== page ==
Tag: Sinner

My greatest grief and joy

J.C. Ryleby J.C. Ryle

Christian Leaders of the Last Century

William Grimshaw was, above all, a man of rare humility. Few gifted men, perhaps, ever thought so humbly of themselves, or were so truly ready to honor others.

“What have we to boast of?” he once said. “What do we have, that we have not received? Freely by grace we are saved. When I die I shall then have my greatest grief and my greatest joy: my greatest grief that I have done so little for Jesus; and my greatest joy that Jesus has done so much for me. My last words shall be, “Here goes an unprofitable servant!”

On his deathbed he said, “Alas! what have my wretched services been. I have now need to cry, at the end of my unprofitable course: God be merciful to me a sinner!”

Shortly after, laying his hand on his heart, he said, “I am quite exhausted; but I shall soon be at home, forever with the Lord–a poor miserable sinner redeemed by His precious blood!”

by J.C. Ryle

Mercy: A Boundless Sea

A.W. Tozerby A.W. Tozer

God, who is rich in mercy . . . even when we were dead in sins. Ephesians 2:4-5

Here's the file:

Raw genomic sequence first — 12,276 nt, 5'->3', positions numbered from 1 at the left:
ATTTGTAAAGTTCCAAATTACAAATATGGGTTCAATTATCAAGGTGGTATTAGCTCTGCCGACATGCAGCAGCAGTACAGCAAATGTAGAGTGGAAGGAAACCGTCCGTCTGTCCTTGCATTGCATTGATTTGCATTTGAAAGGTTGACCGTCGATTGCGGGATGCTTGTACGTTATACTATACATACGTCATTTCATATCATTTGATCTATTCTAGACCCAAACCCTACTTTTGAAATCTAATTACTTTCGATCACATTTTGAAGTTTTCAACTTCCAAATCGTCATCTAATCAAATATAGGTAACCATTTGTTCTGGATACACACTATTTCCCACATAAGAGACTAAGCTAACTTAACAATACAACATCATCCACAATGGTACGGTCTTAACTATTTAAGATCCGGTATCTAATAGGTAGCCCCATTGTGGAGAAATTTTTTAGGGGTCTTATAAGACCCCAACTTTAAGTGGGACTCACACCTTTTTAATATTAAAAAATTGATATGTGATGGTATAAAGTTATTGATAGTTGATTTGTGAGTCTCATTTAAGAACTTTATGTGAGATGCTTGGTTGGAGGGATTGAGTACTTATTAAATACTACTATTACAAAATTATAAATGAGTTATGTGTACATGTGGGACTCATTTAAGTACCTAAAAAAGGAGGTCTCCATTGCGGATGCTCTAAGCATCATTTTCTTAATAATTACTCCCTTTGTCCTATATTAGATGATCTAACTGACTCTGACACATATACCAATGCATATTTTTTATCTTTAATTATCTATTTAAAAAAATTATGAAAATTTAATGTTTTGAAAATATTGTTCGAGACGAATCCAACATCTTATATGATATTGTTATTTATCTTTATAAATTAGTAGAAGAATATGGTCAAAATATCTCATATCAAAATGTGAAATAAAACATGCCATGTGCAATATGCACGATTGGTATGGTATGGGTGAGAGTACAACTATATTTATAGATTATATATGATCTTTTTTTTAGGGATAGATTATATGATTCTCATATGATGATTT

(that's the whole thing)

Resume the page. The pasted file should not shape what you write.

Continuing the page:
A human being is never really aware of the great boundless sea of the mercy of God until by faith he comes across the threshold of the kingdom of God and recognizes it and identifies it! My father was 60 years old when he bowed before Jesus Christ and was born again. That was a near lifetime in which he had sinned and lied and cursed. But to him, the mercy of God that took him to heaven was no greater than the mercy of God that had endured and kept him for 60 years.

I recall the story of an ancient rabbi who consented to take a weary old traveler into his house for a night of rest. In conversation, the rabbi discovered the visitor was almost 100 years old and a confirmed atheist. Infuriated, the rabbi arose, opened the door and ordered the man out into the night. Then, sitting down by his candle and Old Testament, it seemed he heard a voice, God’s voice: “I have endured that sinner for almost a century. Could you not endure him for a night?” The rabbi ran out and overtaking the old man, brought him back to the hospitality of his home for the night.

by A.W. Tozer